Going Northbound ends… for now

After two intense months of traveling the trip ends…

We  have met so many new friends. We’ve shared workshops; every single one of them was a unique and spectacular experience. We have presented the play in different places; always looking for new forms. Sometimes more succesful than other times, but everytime it has been unique.

What lies behind us…

Foto de IRSE en Guadalajara

The play in Coatzacoalcos was spectacular; we presented on the railroad tracks. The participation of the audience, most of them migrants, the participation of the passing cars and even the train, our invited cast; they all made this night one we will never forget. In Guadalajara we presented the play alongside local grupo Raíces, offering a night of theater and migration in benefit of pro-migrant organization FM4 Paso Libre. In Tucson, we showed the play in a church, where we had the opportunity to explore the ritual elements of the play more. In the Fringe Festival in New Orleans we were able to share the experiences of the whole trip, with participation of the members of dance group NOHA. It was a series of four, where for the first time we were able to develop the play over several days. They were four nights full of emotion. To be able to take (an essence of) the reality of migration to the stage in a theater festival was wonderful.

We had the honour of presenting and conducting workshops – in a unique format everytime – in Tapachula, Mexico City and Saltillo. And we shared workshops in Tecún Umán, Arriaga, Ixtepec, Ciudad Juárez and Riverside, California. We led an informative presentation of the project for people that were interested in Tultepec, Tucson, Riverside and New Orleans.

We are grateful for everyone that has given us the opportunity to be able to do this work.


Presentación del proyecto en la Universidad de Arizona

Although most of the trip went according to plan (except for a day more or less in some places… and except for the time we got lost driving), we made an important decision to skip the states of Sonora and Baja California in our itinerary while in Tucson. This would have meant some intense days of traveling and more border crossing. We decided to stay in Tucson to reflect, and to work on the necessary preparations for our stay in California and Louisiana.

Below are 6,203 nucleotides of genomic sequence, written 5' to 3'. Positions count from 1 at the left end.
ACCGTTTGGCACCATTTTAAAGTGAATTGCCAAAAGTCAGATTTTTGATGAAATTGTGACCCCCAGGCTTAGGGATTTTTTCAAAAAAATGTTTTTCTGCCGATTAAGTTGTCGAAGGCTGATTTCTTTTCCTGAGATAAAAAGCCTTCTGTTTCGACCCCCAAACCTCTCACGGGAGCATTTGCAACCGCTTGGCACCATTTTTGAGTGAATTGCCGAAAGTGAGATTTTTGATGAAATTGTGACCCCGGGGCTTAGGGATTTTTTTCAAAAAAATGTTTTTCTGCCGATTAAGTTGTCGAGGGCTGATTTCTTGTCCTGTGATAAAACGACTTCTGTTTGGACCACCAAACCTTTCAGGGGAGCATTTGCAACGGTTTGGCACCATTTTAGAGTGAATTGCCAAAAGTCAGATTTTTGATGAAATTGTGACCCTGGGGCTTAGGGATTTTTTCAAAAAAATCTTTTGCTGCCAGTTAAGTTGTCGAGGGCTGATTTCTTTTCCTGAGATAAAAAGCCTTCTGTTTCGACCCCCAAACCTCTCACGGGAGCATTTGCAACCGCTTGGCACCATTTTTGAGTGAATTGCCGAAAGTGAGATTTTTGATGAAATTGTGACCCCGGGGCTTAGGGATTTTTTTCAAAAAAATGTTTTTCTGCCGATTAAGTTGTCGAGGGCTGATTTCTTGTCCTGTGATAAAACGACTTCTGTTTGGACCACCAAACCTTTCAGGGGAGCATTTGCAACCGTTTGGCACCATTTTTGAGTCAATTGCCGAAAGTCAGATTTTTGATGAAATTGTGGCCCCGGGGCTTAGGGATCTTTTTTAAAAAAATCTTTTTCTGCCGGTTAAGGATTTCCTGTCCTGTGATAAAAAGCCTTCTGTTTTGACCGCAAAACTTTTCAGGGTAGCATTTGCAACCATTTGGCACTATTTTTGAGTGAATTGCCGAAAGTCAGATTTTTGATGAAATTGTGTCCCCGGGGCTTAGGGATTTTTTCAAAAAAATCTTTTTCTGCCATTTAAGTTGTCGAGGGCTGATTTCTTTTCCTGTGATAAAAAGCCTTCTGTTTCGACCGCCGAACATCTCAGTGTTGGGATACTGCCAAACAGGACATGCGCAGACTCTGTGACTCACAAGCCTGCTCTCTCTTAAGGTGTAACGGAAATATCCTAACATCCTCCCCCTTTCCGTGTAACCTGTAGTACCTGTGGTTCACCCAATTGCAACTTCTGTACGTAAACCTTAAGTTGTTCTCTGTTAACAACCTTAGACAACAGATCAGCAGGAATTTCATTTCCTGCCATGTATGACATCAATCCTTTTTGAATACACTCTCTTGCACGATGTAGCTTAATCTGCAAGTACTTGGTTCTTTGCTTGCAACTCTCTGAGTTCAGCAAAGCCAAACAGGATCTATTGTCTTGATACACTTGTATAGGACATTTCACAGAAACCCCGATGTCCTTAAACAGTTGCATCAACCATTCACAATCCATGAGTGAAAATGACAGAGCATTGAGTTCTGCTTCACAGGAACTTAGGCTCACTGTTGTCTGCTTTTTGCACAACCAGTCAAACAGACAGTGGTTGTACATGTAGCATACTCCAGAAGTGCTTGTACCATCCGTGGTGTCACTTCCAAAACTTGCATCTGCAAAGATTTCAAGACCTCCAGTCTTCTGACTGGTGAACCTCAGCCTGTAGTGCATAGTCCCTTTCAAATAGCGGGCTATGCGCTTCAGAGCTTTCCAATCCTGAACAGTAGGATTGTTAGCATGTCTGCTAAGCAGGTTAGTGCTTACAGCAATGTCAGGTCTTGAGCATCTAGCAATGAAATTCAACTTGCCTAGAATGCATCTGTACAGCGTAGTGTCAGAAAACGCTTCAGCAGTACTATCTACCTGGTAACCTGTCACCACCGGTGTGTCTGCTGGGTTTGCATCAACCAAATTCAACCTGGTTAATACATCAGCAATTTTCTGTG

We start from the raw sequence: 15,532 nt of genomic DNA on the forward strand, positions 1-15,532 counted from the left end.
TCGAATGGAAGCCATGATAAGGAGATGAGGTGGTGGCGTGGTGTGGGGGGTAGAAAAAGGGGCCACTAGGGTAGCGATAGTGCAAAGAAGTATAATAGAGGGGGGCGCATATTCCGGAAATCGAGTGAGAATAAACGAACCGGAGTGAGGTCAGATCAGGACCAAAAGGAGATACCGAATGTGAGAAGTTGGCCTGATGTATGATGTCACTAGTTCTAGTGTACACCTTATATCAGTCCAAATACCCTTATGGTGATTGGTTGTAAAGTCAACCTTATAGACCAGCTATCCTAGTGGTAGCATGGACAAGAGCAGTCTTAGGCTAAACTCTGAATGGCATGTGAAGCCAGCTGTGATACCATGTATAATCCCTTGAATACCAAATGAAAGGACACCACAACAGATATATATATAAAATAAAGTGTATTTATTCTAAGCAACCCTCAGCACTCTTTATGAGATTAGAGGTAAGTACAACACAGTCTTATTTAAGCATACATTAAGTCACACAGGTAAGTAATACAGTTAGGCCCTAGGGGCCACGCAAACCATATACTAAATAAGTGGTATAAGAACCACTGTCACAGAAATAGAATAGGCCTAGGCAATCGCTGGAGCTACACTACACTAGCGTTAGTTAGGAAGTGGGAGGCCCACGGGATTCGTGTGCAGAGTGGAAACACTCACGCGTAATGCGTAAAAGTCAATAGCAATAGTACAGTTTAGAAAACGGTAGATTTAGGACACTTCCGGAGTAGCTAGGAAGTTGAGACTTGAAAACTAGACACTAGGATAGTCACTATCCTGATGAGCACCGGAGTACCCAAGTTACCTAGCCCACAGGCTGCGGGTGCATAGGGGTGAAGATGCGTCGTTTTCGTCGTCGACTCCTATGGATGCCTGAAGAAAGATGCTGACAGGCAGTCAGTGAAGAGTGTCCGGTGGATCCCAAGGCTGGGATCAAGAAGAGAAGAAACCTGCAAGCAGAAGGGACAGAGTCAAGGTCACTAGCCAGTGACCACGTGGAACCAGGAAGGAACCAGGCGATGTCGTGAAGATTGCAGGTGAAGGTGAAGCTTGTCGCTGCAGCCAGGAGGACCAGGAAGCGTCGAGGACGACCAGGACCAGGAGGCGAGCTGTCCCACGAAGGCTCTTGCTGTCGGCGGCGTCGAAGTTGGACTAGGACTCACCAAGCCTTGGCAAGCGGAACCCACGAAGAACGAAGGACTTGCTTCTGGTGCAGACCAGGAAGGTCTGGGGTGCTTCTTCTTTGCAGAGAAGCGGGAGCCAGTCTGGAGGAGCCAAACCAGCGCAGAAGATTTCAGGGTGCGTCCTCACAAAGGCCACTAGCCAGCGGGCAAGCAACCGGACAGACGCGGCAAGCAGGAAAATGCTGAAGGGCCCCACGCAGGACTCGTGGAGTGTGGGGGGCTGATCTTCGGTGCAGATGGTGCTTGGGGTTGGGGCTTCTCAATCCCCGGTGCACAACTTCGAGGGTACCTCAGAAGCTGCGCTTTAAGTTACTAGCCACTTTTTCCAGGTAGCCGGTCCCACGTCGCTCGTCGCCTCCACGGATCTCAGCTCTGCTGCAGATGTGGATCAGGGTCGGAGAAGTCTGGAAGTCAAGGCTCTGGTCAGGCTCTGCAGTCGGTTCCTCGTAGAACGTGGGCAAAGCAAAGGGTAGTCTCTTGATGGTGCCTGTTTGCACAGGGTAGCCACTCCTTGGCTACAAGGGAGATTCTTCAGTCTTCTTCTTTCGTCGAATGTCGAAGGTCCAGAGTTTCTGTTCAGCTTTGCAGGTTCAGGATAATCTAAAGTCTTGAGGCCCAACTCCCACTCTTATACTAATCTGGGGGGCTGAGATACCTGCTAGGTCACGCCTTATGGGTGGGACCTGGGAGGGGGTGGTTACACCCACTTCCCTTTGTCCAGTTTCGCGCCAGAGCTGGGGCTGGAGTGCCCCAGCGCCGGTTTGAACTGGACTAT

In Riverside, California, the presentation of the play was cancelled by the place where we would perform. Luckily, the people at Blood Orange Infoshop invited us to present the project, in which we used theater elements and a procession with candles before the event.


The experiences in this project have been more than we are able to write. The most enriching ones have been the moments of human contact with all the people we have met along the way.

Inmenso desierto… dividido en dos

A strong experience has also been the first contact with the train in Arriaga. It was the first time that we saw what we had been seeing in documentaries for so long. The rails, the train, the sound of the horn have started to mean other things to us, that they used to. Even in New Orleans – where we had barely noticed its existence last year – the train and its sounds followed us.

The border crossing was another special experience; the questions asked, and the extreme difference between two countries that are neighbours. When we accompanied Sara and Elisa of the Tucson Samaritans we also saw the border wall in Sasabe, Arizona. The bottles of water left by migrants on the other side, the seemingly impossible crossing. And then the end of the wall; people can basically just walk around it! We talked to a border patrol agent that in the middle of a casual conversation asked us where we were from and if we had our passports on us. Another agent was a little mad at us for having “crossed” into Mexico to take a picture. “We have it on camera!”

This same day we walked through the desert to leave water and food. We thought we had seen some migrants, but they turned out to be cattle. If there were migrants around there they would be difficult to find, specially without all the technology Border Patrol has. And for them it will also be difficult to find the water drop spots… In the 45 minute walk we were attacked by both sun and jumping cactus. It’s hard to imagine walking around there for days…

What’s next

Irse en el festival Fringe de Nueva Orleans

We have a lot to digest. Many have asked us if this trip has changed our lives. We think so, but… how? We will surely find out soon.

We have received many invitations to keep on going with this project. It’s possible we do a second version, taking into account all the previous experiences and recommendations. But… first we will need time to reflect on what we have have seen, done and experiences. After that we will be working on a documentary of the trip… and then… next year, we will keep you informed about future plans!

In the next couple of days we will also be updating our photos….

Thanks for following us on this blog!


One response to “Going Northbound ends… for now

  1. Pingback: Migration theater wraps in New Orleans | Roots & Wings International·

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